Democratic presidential candidate Hillary Clinton speaks at a "Get Out the Vote" event at Rundlett Middle School, in Concord, N.H., Saturday Feb. 6, 2016. (AP Photo/Jacquelyn Martin)

The New Hampshire primary is today, and the direction for the rest of the presidential campaign landscape could be set before we get to Wednesday.

If you want to question why a state with fewer people than the metro Nashville area gets to swing that much political power, well, that's fair.

Still, today is a big point for two races that are strikingly different while competitively balanced.

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Republican presidential candidate, Sen. Marco Rubio, R-Fla. speaks during a campaign stop Sunday, Feb. 7, 2016, in Hudson, N.H. (AP Photo/Matt Rourke)
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Jay Greeson

It's not quite a Super Bowl- esque moment, especially for the frontrunners. It likely will be the merciful death blow for some of the bottom feeders of the Republican conversation.

And while we're still basking in the afterglow of everyone's favorite All-American Peyton Manning winning the Super Bowl, it's a perfect time to look to the glare of predictions.

Yes, more than $120 million was wagered on the Super Bowl in Las Vegas last weekend, and for the 25th time in the last 27 years, Vegas collected more than it paid after the Denver Broncos' upset 24-10 win Sunday night.

The lesson there, as always, is trust the experts who are willing to put their livelihood on it. In fact, how does Vegas build five-star hotels and offer lobster dinners for $5.99? Because they know more about sports than everyone else.

The same is also true for politics.

We are bouncing back and forth between Bernie Sanders and Hillary Clinton and the hodgepodge of Republicans. We're trying to figure who has momentum and which candidate is fading, but the shell game of politics may actually be as hollow as Clinton's email excuses.

Forget caucuses and pollsters. Ignore talking heads and primaries.

Shouldn't we just trust the folks who are making predictions and willing to put their money behind those picks?

A lot of the online options for political prediction markets have been closed legally in recent years.

There are still a couple of options out there in, and even Election

So with their money on the line, these websites offer a look at the familiar names. This is not the CNN-left-leaning or the Fox News-right-swaying slants, however. This is the money-based lean of capitalism.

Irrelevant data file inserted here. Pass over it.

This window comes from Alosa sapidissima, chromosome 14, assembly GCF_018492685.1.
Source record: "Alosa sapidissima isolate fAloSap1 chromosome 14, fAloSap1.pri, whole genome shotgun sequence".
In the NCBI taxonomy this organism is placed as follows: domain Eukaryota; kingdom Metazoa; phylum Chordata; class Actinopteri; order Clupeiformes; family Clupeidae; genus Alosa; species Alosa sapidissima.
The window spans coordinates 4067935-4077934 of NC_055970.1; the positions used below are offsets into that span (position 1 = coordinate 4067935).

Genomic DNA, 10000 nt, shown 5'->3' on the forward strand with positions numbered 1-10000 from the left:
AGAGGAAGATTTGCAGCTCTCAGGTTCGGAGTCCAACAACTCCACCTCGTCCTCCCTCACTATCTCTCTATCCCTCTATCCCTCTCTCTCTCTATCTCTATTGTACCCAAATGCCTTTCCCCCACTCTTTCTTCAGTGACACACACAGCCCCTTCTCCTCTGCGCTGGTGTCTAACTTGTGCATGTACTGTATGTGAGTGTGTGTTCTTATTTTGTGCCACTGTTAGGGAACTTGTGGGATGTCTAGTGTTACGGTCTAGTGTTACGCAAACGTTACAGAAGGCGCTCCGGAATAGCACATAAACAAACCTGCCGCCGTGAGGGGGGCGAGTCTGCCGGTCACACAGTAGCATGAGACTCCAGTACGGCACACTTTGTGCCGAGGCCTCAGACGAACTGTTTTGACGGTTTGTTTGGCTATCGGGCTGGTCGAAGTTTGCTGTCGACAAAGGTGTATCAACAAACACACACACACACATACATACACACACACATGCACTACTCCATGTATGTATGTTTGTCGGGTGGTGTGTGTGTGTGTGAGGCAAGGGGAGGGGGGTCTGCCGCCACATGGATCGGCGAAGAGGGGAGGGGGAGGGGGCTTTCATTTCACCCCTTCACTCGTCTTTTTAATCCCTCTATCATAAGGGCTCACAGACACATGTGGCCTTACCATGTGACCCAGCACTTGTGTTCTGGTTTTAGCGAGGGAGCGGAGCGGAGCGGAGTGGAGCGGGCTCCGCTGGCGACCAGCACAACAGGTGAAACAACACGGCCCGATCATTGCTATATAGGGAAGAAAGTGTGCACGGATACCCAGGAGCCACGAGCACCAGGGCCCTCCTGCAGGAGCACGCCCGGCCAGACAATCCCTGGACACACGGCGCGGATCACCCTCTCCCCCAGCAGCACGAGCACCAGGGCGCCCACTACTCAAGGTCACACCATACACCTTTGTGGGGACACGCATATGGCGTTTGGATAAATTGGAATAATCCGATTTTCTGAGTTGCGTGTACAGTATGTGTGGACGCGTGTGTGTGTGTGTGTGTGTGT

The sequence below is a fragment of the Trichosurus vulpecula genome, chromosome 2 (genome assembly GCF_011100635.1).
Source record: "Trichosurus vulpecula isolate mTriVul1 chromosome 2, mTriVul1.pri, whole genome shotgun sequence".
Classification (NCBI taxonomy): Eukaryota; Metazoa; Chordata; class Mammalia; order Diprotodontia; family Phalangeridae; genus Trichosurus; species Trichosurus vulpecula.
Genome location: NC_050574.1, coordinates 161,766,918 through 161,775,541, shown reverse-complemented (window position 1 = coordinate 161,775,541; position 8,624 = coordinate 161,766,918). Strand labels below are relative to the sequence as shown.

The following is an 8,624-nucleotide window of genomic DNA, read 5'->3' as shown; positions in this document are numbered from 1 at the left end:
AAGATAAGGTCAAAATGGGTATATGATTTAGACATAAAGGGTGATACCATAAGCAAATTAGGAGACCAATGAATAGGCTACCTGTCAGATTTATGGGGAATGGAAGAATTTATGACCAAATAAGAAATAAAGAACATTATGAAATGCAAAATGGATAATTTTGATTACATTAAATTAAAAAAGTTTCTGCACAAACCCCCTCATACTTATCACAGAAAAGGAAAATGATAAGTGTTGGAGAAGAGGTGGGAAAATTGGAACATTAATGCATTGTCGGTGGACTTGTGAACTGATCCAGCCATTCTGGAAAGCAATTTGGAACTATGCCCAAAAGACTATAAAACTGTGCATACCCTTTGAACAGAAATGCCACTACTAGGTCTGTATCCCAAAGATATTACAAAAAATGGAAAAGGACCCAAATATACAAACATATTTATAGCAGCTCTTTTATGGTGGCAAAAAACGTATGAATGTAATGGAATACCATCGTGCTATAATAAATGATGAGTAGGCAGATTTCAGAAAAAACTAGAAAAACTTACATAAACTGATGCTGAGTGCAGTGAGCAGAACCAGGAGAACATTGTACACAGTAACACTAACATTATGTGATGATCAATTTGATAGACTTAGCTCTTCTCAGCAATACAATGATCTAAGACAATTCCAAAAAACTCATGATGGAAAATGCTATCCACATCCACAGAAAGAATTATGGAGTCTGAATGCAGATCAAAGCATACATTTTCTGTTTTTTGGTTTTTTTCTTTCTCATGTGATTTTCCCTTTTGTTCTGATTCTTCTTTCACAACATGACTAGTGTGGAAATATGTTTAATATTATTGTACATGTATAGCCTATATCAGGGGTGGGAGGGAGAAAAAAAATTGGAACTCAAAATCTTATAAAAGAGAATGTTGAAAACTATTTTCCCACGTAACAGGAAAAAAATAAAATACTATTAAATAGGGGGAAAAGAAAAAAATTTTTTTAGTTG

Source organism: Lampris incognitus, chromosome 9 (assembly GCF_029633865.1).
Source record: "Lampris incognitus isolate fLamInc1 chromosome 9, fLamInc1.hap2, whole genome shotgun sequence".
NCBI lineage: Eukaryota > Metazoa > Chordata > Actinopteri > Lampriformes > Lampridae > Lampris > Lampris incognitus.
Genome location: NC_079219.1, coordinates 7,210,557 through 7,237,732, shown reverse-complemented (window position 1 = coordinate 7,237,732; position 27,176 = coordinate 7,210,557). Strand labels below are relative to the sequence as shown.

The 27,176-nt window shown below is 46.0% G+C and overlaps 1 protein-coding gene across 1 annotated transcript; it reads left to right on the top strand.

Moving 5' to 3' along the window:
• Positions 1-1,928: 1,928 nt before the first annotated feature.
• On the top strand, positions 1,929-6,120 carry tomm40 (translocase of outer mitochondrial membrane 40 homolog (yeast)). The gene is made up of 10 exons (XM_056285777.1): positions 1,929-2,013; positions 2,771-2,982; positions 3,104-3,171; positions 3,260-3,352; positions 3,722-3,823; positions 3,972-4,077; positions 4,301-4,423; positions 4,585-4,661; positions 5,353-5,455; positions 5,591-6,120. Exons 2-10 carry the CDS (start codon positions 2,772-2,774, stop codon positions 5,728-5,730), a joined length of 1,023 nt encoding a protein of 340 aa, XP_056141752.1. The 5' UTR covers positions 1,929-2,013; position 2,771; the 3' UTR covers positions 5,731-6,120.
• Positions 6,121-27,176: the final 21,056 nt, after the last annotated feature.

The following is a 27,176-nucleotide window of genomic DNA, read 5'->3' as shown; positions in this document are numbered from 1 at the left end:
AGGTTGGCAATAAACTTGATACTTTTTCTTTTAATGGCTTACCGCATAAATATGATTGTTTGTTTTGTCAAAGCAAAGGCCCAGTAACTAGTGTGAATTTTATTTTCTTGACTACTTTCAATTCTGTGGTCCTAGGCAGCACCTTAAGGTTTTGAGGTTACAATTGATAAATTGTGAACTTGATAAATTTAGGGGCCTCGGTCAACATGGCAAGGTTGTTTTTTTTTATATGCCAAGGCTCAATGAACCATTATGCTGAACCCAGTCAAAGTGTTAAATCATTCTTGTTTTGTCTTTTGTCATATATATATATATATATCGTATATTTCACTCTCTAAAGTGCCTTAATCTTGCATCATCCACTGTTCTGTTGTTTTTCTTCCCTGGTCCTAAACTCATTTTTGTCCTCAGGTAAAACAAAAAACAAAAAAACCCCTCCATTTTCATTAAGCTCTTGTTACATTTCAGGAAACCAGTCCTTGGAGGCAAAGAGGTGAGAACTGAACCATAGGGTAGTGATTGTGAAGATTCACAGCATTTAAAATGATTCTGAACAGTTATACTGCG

So as we put a ton of emphasis on what the 1.3 million folks in New Hampshire have to say, here's what the political prediction sites say. operates more like stock markets than Vegas, in which you can buy shares in a candidate. If your candidate wins the nomination or the general election, the payoff is multiplied. and, though, give more direct odds.

Betfair has Clinton as a 2-to-1 pick to win the presidency in November, with Marco Rubio at 5-to-1, Donald Trump around 10-to-1, Sanders at 15-to-1 and Iowa caucus winner Ted Cruz at 26-to-1. has Clinton with an 80 percent chance to win the Democratic primary and more than 50 percent to win the election. Sanders is at 17-plus percent in the primary and less than seven percent to win in November.

For the Republicans, Rubio leads with 42.6 percent of a chance to get the nomination and 18.9 percent of winning the election. He's followed by Trump, who has a 29.2 percent chance at the primary and a 10.1 percent chance to win the election.

Among the oddities in the percentage experts at is the belief that Jeb Bush has a better chance to win in November than Cruz (4.8 percent to 3.8 percent).

So, as the New Hampshire results roll in tonight, it will be interesting to see if the voters there share — or potentially shape — the opinion of the experts with skin in the game.

Contact Jay Greeson at His "Right to the Point" column runs on A2 Tuesdays, Thursdays and Saturdays.